With its second bankruptcy filing in a little more than a year and an agreement to sell its brand to a Canadian firm, American Apparel Inc.’s tumultuous corporate history is close to being sewn up.
“This is the end of American Apparel as we know it,” said Lloyd Greif, chief executive of Los Angeles investment banking firm Greif & Co.
“It’s not the end of the brand,” he predicted. “But it’s the end of American Apparel as a manufacturing and retail entity.”
American Apparel, which touted its “Made in the USA” T-shirts and other clothing with edgy ads, filed for bankruptcy protection Monday and announced it had reached an agreement to sell the brand’s intellectual property rights and some other assets to Montreal’s Gildan Activewear Inc. for $66 million.
Gildan has no interest in American Apparel’s 110 retail stores in 28 U.S. states and 83 others around the world. But court filings said Gildan “has negotiated for the opportunity to maintain all or a portion of” American Apparel’s Los Angeles manufacturing, distribution and warehouse operations.
“We feel like ‘made in America’ is an inherent part of that brand,” said Garry Bell, Gildan’s vice president of corporate communications and marketing. “It is our intent to continue that focus.”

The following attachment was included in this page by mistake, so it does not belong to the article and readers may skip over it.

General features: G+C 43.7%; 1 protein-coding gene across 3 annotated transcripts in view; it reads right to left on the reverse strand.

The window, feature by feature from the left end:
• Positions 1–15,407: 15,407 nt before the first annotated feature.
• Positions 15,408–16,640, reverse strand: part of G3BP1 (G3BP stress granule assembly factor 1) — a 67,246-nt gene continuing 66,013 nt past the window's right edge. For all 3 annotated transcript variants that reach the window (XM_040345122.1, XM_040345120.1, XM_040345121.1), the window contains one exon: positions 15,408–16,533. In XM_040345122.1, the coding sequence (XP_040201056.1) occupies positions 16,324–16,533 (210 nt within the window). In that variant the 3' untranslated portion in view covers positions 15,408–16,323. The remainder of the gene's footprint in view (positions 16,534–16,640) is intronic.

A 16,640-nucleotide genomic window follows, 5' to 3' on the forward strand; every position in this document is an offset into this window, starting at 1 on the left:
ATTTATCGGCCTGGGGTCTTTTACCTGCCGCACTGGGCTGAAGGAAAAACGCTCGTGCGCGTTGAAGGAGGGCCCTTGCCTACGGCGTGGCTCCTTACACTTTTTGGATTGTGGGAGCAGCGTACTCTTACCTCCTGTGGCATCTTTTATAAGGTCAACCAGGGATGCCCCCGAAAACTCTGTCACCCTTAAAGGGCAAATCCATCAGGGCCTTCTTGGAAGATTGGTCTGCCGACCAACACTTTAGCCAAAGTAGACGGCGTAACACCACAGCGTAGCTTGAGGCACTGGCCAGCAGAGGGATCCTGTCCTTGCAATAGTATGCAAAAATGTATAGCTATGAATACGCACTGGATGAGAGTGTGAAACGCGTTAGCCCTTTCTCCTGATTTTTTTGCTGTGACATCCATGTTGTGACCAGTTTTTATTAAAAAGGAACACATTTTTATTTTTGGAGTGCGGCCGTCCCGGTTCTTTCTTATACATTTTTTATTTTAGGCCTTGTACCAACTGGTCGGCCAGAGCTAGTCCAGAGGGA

Other companies also will get to bid for American Apparel’s intellectual property rights and other assets as part of the bankruptcy process.
American Apparel has about 5,900 employees worldwide but would not detail how many are in the Los Angeles area, where its headquarters is located and the company does all of its manufacturing. It has facilities in downtown Los Angeles, Garden Grove, La Mirada and South Gate.
Greif doesn’t think that Gildan or another buyer would continue manufacturing in Los Angeles, where the minimum wage is set to increase to $15 an hour by 2020.
“California is a very high-cost place to have people who cut and sew,” he said. “If you want to be American-made apparel, there’s 50 states in the union you can make it. Why make it in the most expensive state?”
American Apparel rose to prominence under founder Dov Charney, who started the company in his dorm room at Tufts University.
But the once high-flying firm struggled after the 2008-09 Wall Street market crash, was heavily in debt and went years without posting a net profit. Charney had been making slow progress in turning around the company when he was ousted in 2014 after an investigation into alleged inappropriate behavior with employees and misuse of company funds.
Troubles continued after American Apparel emerged from bankruptcy last winter. And some recent turmoil, including another leadership change, led to rumors of a sale.
Charney said Monday that there was “a dramatic deterioration” in the company’s fortunes after he was forced out as chairman and chief executive. He is suing company officials and hedge fund Standard General for conspiring to push him out.
“This dropped like a ball of lead in the water,” he said of American Apparel’s fortunes after he left.
In a letter to employees Monday, the company’s chairman, Bradley Scher, said the bankruptcy and deal with Gildan were necessary to keep the brand afloat.
“We are confident that this decision is the best strategic move forward, in order to preserve the legacy of the American Apparel brand,” he wrote.